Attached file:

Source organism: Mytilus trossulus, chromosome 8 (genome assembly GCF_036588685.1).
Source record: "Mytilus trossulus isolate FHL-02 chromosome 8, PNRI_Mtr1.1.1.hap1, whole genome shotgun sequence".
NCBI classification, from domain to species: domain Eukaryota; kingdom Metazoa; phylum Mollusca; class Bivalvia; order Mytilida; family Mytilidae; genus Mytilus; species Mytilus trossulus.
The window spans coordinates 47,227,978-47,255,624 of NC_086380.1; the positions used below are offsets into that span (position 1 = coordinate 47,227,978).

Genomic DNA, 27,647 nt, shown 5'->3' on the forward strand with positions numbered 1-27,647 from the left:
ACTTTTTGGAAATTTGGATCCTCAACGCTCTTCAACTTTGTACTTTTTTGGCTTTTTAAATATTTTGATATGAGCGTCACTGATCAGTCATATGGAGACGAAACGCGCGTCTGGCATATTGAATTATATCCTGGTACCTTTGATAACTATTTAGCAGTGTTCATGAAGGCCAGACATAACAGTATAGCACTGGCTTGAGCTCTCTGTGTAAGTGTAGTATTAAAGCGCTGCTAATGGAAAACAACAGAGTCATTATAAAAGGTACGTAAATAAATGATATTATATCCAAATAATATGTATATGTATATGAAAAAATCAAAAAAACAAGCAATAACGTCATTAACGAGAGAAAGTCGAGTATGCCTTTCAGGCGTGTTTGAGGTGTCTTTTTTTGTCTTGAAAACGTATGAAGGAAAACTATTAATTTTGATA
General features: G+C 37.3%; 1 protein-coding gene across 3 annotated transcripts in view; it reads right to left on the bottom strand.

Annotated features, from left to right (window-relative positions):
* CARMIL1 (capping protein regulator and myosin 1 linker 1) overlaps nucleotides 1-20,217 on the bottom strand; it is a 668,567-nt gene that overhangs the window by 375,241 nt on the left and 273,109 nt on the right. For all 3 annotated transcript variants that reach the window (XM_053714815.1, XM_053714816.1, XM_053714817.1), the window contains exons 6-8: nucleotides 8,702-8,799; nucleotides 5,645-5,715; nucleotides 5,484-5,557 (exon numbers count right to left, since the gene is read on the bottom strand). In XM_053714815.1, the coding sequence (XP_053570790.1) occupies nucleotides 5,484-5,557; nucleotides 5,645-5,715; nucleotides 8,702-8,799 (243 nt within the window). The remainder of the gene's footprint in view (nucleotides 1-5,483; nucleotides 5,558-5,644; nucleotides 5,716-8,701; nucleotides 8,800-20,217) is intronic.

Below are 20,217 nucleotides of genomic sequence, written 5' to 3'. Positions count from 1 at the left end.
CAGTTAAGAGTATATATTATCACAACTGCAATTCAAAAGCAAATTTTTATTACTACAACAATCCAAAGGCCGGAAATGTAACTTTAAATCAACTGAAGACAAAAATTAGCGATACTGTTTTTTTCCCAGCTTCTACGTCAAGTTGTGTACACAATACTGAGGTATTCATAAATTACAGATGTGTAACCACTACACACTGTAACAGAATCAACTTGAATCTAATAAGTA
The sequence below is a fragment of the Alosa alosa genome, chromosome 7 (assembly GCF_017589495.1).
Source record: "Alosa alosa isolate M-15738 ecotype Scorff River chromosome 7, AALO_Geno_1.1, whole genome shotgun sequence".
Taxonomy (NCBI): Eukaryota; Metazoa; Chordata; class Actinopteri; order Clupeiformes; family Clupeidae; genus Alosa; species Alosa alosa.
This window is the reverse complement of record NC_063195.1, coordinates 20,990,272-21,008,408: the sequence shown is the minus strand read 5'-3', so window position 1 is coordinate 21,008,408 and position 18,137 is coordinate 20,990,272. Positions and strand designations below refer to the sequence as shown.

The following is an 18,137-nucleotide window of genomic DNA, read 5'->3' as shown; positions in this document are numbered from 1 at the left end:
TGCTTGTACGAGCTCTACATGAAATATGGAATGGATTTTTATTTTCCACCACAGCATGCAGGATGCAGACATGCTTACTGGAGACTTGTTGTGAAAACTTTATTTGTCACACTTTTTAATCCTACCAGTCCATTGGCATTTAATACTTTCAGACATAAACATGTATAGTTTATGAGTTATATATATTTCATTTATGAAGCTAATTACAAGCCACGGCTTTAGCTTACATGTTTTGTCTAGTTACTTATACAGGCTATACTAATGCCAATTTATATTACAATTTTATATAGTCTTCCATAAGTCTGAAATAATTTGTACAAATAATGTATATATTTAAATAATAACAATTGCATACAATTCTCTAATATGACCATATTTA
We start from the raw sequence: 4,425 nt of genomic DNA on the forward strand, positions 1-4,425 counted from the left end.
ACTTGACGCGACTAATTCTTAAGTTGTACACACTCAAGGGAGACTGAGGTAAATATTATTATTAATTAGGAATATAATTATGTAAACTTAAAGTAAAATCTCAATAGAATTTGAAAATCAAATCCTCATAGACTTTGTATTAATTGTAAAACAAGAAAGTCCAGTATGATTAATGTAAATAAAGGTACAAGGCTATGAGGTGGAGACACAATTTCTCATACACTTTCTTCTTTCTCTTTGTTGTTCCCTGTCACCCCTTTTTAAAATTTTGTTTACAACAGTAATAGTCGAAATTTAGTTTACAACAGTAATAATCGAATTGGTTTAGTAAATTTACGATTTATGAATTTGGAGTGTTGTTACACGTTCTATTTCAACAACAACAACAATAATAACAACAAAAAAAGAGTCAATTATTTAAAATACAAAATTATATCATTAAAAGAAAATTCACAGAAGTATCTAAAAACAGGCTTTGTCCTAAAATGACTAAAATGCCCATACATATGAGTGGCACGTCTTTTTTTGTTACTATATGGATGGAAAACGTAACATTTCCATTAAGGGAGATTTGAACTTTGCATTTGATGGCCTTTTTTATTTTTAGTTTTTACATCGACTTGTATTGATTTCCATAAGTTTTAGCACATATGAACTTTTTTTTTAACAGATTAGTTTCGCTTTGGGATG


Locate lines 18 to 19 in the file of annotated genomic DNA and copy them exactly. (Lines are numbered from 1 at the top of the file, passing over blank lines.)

We start from the raw sequence: 4,425 nt of genomic DNA on the forward strand, positions 1-4,425 counted from the left end.
ACTTGACGCGACTAATTCTTAAGTTGTACACACTCAAGGGAGACTGAGGTAAATATTATTATTAATTAGGAATATAATTATGTAAACTTAAAGTAAAATCTCAATAGAATTTGAAAATCAAATCCTCATAGACTTTGTATTAATTGTAAAACAAGAAAGTCCAGTATGATTAATGTAAATAAAGGTACAAGGCTATGAGGTGGAGACACAATTTCTCATACACTTTCTTCTTTCTCTTTGTTGTTCCCTGTCACCCCTTTTTAAAATTTTGTTTACAACAGTAATAGTCGAAATTTAGTTTACAACAGTAATAATCGAATTGGTTTAGTAAATTTACGATTTATGAATTTGGAGTGTTGTTACACGTTCTATTTCAACAACAACAACAATAATAACAACAAAAAAAGAGTCAATTATTTAAAATACAAAATTATATCATTAAAAGAAAATTCACAGAAGTATCTAAAAACAGGCTTTGTCCTAAAATGACTAAAATGCCCATACATATGAGTGGCACGTCTTTTTTTGTTACTATATGGATGGAAAACGTAACATTTCCATTAAGGGAGATTTGAACTTTGCATTTGATGGCCTTTTTTATTTTTAGTTTTTACATCGACTTGTATTGATTTCCATAAGTTTTAGCACATATGAACTTTTTTTTTAACAGATTAGTTTCGCTTTGGGATG